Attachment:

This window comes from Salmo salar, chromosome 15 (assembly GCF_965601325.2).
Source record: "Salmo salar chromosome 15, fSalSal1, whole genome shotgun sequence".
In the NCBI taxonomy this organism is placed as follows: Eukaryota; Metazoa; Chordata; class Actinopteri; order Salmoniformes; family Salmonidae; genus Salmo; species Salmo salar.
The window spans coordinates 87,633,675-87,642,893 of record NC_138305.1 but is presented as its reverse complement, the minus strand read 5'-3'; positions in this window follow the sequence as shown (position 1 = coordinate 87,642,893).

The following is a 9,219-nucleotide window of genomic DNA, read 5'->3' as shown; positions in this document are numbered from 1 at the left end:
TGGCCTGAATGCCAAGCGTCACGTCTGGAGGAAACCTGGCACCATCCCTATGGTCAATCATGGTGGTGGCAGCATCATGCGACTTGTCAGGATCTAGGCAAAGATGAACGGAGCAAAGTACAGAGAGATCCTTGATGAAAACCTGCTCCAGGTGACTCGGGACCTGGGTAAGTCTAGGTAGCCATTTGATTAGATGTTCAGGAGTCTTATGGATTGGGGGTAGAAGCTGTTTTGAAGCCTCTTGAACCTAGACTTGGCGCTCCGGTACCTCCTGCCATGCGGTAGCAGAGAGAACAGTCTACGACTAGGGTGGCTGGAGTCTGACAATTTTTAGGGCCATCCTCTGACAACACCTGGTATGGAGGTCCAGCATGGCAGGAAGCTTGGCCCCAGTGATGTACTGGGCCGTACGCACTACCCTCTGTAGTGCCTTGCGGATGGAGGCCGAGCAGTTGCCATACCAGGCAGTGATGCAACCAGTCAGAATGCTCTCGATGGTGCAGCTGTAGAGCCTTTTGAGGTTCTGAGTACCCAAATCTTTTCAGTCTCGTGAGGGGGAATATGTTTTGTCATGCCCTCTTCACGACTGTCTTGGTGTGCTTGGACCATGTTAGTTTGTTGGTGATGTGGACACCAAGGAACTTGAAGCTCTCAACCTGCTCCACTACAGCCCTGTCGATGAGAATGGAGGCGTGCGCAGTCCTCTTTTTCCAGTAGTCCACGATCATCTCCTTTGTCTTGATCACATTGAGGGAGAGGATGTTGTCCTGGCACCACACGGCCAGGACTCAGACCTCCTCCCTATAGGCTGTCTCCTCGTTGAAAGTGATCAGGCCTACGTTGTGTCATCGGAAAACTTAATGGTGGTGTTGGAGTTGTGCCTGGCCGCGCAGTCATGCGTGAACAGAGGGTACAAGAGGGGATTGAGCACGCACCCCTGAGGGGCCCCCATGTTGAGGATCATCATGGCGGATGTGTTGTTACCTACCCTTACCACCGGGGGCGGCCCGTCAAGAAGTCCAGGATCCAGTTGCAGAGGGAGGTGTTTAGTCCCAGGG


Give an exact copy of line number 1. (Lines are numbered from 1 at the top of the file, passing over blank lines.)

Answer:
This window comes from Salmo salar, chromosome 15 (assembly GCF_965601325.2).